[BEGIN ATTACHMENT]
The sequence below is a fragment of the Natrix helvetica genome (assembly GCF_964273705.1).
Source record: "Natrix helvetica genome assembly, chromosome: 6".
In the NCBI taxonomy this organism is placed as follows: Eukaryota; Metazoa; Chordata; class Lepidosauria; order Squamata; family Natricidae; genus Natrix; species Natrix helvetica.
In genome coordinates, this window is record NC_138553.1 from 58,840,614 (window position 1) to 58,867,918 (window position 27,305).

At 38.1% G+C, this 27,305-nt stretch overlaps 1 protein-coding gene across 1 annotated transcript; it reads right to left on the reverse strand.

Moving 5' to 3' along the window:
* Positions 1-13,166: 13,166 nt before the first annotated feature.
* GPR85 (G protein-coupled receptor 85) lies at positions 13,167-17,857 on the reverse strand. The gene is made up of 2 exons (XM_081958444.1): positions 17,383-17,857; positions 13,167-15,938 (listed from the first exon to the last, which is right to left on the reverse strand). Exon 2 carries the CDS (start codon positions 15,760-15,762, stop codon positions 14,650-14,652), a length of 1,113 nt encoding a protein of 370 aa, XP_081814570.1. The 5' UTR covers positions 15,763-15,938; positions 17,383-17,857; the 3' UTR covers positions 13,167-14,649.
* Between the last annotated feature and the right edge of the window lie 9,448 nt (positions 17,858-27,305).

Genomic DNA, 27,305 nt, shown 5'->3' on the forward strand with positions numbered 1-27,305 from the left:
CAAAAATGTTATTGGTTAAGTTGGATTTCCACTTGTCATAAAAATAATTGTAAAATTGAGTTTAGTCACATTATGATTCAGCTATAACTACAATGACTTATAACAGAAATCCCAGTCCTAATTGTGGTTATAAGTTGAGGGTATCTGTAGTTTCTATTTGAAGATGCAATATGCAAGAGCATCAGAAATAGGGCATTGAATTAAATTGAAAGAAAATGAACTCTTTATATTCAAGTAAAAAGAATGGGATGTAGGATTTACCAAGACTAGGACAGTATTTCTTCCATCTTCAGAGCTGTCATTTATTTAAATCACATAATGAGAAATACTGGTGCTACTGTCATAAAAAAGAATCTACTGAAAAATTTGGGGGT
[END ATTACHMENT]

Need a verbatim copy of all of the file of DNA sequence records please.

The sequence below is a fragment of the Natrix helvetica genome (assembly GCF_964273705.1).
Source record: "Natrix helvetica genome assembly, chromosome: 6".
In the NCBI taxonomy this organism is placed as follows: Eukaryota; Metazoa; Chordata; class Lepidosauria; order Squamata; family Natricidae; genus Natrix; species Natrix helvetica.
In genome coordinates, this window is record NC_138553.1 from 58,840,614 (window position 1) to 58,867,918 (window position 27,305).

At 38.1% G+C, this 27,305-nt stretch overlaps 1 protein-coding gene across 1 annotated transcript; it reads right to left on the reverse strand.

Moving 5' to 3' along the window:
* Positions 1-13,166: 13,166 nt before the first annotated feature.
* GPR85 (G protein-coupled receptor 85) lies at positions 13,167-17,857 on the reverse strand. The gene is made up of 2 exons (XM_081958444.1): positions 17,383-17,857; positions 13,167-15,938 (listed from the first exon to the last, which is right to left on the reverse strand). Exon 2 carries the CDS (start codon positions 15,760-15,762, stop codon positions 14,650-14,652), a length of 1,113 nt encoding a protein of 370 aa, XP_081814570.1. The 5' UTR covers positions 15,763-15,938; positions 17,383-17,857; the 3' UTR covers positions 13,167-14,649.
* Between the last annotated feature and the right edge of the window lie 9,448 nt (positions 17,858-27,305).

Genomic DNA, 27,305 nt, shown 5'->3' on the forward strand with positions numbered 1-27,305 from the left:
CAAAAATGTTATTGGTTAAGTTGGATTTCCACTTGTCATAAAAATAATTGTAAAATTGAGTTTAGTCACATTATGATTCAGCTATAACTACAATGACTTATAACAGAAATCCCAGTCCTAATTGTGGTTATAAGTTGAGGGTATCTGTAGTTTCTATTTGAAGATGCAATATGCAAGAGCATCAGAAATAGGGCATTGAATTAAATTGAAAGAAAATGAACTCTTTATATTCAAGTAAAAAGAATGGGATGTAGGATTTACCAAGACTAGGACAGTATTTCTTCCATCTTCAGAGCTGTCATTTATTTAAATCACATAATGAGAAATACTGGTGCTACTGTCATAAAAAAGAATCTACTGAAAAATTTGGGGGT